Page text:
Food availability and foraging by wild colonies of Damaraland mole-rats (Cryptomys damarensis): implications for sociality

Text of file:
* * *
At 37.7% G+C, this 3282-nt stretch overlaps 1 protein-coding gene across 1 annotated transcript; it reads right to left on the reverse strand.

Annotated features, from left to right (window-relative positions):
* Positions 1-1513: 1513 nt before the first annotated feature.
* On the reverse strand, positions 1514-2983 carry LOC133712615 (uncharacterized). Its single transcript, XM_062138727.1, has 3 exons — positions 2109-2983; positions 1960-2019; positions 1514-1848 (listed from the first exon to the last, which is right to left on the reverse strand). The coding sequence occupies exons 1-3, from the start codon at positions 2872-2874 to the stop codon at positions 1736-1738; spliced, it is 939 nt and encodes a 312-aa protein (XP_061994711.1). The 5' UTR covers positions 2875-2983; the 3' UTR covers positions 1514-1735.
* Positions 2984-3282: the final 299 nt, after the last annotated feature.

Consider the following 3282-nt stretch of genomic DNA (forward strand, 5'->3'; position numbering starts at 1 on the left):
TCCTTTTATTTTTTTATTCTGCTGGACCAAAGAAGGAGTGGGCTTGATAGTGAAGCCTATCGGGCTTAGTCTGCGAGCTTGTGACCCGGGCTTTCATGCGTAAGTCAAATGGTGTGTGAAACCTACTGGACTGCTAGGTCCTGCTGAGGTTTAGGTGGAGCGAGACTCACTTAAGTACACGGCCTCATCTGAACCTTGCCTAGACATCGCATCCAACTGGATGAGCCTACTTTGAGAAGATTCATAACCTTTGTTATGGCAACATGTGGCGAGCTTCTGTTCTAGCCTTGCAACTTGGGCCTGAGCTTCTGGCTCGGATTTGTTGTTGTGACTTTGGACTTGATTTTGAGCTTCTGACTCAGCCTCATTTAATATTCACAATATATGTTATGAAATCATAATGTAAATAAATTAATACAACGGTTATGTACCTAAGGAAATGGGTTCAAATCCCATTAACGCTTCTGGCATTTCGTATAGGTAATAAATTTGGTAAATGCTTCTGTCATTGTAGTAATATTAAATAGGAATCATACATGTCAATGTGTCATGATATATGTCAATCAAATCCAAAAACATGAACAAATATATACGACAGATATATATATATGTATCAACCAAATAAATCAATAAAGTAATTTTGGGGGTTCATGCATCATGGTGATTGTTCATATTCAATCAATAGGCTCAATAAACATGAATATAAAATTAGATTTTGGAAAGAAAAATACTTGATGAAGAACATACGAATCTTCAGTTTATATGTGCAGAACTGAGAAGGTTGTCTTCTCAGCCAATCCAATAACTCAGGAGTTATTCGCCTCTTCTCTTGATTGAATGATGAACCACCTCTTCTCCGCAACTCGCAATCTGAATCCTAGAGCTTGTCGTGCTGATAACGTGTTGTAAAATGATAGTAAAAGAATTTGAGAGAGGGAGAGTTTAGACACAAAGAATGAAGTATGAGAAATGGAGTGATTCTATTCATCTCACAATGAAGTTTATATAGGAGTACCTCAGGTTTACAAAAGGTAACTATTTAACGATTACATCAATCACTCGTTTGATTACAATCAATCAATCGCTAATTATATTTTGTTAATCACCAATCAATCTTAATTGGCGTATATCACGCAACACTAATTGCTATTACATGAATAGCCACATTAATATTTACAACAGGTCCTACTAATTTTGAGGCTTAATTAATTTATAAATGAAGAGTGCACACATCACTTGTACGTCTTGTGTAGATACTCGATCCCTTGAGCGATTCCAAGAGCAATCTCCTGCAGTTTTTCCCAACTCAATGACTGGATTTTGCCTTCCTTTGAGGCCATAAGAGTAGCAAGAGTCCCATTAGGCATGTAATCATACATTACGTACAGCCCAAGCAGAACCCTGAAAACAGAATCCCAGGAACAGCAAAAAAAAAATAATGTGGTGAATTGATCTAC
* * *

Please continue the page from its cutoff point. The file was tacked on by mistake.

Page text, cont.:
We investigated some of the ecological determinants of sociality in the Damaraland mole-rat, including the spatial distribution and biomass of resources (geophytes) available to foraging Damaraland mole-rats in partly vegetated sand dunes in the Kalahari and in grasslands near Dordabis, Namibia, and the foraging behaviour and residency characteristics of colonies at Dordabis. In both study areas, the geophytes had a clumped distribution, but the highest coefficients of dispersion and mean biomass occurred in the Kalahari where the principal food was the gemsbok cucumber. However, because the coefficient of digestibility was lower in geophytes from the Kalahari than from Dordabis, and the mole-rats only ate about half of a gemsbok cucumber, there was less energy available to mole-rats in the Kalahari. At Dordabis, large established colonies occur in the areas with the richest resources and remain resident in the same area for many years; within this area they search (blindly) for food during brief periods when the soil, at burrow depth, is moist and easily worked. Initially, long straight burrows are dug and few bulbs are taken; once the soil dries, minor changes are made to the burrow system as the mole-rats exploit the food patches they located immediately after the rain. Our results show that the characteristics of the resources, and the short time interval during which location of new resources is possible, favour group living; however, the constraints imposed by these features affect large and small colonies in different ways. Small colonies are more likely to fail than large ones and some crucial factors in the survival of these newly formed colonies are the richness of the area in which their burrows are located, and the size of the colony work force available to locate the food.